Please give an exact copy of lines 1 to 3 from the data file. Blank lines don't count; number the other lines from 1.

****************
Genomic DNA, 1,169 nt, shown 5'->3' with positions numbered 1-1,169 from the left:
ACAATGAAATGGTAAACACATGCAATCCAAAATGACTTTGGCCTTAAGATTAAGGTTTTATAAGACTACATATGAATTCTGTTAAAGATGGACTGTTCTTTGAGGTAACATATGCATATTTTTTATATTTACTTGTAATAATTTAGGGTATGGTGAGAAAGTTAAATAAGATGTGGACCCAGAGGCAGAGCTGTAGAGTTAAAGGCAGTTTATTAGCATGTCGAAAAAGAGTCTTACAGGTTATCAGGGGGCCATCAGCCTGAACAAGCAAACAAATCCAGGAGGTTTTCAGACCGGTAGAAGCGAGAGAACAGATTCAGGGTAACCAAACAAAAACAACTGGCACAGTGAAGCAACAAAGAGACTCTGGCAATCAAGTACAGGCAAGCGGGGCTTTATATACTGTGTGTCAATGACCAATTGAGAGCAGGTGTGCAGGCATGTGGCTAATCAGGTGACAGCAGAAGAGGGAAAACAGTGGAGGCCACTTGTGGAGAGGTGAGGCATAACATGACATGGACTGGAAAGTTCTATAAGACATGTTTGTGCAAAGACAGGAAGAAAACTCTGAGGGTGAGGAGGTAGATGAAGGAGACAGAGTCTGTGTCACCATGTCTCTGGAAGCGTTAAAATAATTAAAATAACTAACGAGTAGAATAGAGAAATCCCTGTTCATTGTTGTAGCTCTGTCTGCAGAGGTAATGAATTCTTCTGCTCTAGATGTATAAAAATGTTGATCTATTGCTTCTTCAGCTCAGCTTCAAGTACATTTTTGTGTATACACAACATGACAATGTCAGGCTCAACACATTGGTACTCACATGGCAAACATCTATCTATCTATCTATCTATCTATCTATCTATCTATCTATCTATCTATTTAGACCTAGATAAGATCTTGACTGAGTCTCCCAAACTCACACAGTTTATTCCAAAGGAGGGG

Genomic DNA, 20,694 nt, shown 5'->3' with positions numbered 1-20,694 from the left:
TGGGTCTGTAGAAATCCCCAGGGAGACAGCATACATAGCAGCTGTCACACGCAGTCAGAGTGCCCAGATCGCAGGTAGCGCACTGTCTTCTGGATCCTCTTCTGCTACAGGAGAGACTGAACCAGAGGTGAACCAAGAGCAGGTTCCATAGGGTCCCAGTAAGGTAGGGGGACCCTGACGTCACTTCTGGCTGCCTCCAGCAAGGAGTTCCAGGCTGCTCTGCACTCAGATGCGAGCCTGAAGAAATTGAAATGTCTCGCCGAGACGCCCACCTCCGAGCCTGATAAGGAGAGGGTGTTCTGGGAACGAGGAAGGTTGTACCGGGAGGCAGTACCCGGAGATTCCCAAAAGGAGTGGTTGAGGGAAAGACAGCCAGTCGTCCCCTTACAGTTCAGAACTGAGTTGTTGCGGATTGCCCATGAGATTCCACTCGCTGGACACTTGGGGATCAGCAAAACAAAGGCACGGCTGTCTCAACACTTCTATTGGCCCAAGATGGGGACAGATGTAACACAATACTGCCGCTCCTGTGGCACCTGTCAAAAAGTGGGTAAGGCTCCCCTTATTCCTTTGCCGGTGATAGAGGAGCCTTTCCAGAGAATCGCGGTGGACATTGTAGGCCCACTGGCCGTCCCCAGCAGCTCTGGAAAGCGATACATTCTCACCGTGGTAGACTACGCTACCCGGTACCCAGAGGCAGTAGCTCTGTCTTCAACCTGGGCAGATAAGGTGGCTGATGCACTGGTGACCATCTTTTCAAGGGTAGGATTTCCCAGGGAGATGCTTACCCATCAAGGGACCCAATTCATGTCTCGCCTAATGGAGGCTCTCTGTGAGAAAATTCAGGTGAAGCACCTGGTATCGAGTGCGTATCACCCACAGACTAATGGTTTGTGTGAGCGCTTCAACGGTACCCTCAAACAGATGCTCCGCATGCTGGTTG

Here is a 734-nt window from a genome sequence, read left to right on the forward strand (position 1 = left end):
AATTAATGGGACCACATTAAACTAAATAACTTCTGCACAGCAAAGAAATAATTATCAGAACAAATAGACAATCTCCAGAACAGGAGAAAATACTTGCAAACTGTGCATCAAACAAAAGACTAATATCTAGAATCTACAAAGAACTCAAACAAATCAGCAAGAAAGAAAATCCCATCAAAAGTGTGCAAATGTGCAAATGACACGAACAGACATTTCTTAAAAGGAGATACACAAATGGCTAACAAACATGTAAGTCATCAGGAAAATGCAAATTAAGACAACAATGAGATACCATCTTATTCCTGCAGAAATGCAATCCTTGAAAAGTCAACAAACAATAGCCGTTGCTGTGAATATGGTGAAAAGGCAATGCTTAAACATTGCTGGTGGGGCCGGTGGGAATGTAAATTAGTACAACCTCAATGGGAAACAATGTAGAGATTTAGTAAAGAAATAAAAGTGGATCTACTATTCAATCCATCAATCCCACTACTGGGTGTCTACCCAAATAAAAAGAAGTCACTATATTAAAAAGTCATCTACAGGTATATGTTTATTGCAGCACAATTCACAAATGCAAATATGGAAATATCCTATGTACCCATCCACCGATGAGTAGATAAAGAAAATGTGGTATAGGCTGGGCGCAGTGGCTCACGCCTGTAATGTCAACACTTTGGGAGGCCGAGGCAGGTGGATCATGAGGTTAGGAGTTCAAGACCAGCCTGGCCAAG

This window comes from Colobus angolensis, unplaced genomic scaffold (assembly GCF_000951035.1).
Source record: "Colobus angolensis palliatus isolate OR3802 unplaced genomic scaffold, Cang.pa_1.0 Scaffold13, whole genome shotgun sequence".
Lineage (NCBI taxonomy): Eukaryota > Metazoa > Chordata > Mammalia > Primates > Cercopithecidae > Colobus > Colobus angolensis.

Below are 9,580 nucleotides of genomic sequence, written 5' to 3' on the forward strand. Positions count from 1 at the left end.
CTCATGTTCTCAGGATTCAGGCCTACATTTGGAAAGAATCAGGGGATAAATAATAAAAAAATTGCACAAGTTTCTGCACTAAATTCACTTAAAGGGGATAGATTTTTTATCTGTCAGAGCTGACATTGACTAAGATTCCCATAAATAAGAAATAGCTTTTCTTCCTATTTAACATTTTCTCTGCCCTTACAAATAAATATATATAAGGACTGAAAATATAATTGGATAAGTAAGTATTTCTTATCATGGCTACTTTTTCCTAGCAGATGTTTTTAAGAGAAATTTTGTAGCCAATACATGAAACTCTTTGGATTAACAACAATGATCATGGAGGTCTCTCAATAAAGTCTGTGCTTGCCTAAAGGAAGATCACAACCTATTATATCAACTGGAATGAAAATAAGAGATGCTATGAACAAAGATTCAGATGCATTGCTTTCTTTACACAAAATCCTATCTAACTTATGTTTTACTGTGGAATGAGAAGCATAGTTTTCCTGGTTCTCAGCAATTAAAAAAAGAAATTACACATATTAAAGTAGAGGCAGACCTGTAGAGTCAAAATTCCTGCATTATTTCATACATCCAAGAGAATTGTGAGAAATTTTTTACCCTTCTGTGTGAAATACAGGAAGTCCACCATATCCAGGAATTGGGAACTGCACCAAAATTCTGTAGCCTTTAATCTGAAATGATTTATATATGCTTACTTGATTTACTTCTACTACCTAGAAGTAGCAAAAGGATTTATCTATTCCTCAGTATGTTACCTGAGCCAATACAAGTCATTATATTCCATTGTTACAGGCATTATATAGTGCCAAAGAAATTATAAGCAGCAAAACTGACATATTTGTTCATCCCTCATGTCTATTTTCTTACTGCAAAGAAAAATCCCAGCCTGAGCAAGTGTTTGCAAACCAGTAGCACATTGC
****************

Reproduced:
Genomic DNA, 1,169 nt, shown 5'->3' with positions numbered 1-1,169 from the left:
ACAATGAAATGGTAAACACATGCAATCCAAAATGACTTTGGCCTTAAGATTAAGGTTTTATAAGACTACATATGAATTCTGTTAAAGATGGACTGTTCTTTGAGGTAACATATGCATATTTTTTATATTTACTTGTAATAATTTAGGGTATGGTGAGAAAGTTAAATAAGATGTGGACCCAGAGGCAGAGCTGTAGAGTTAAAGGCAGTTTATTAGCATGTCGAAAAAGAGTCTTACAGGTTATCAGGGGGCCATCAGCCTGAACAAGCAAACAAATCCAGGAGGTTTTCAGACCGGTAGAAGCGAGAGAACAGATTCAGGGTAACCAAACAAAAACAACTGGCACAGTGAAGCAACAAAGAGACTCTGGCAATCAAGTACAGGCAAGCGGGGCTTTATATACTGTGTGTCAATGACCAATTGAGAGCAGGTGTGCAGGCATGTGGCTAATCAGGTGACAGCAGAAGAGGGAAAACAGTGGAGGCCACTTGTGGAGAGGTGAGGCATAACATGACATGGACTGGAAAGTTCTATAAGACATGTTTGTGCAAAGACAGGAAGAAAACTCTGAGGGTGAGGAGGTAGATGAAGGAGACAGAGTCTGTGTCACCATGTCTCTGGAAGCGTTAAAATAATTAAAATAACTAACGAGTAGAATAGAGAAATCCCTGTTCATTGTTGTAGCTCTGTCTGCAGAGGTAATGAATTCTTCTGCTCTAGATGTATAAAAATGTTGATCTATTGCTTCTTCAGCTCAGCTTCAAGTACATTTTTGTGTATACACAACATGACAATGTCAGGCTCAACACATTGGTACTCACATGGCAAACATCTATCTATCTATCTATCTATCTATCTATCTATCTATCTATCTATCTATTTAGACCTAGATAAGATCTTGACTGAGTCTCCCAAACTCACACAGTTTATTCCAAAGGAGGGG

Genomic DNA, 20,694 nt, shown 5'->3' with positions numbered 1-20,694 from the left: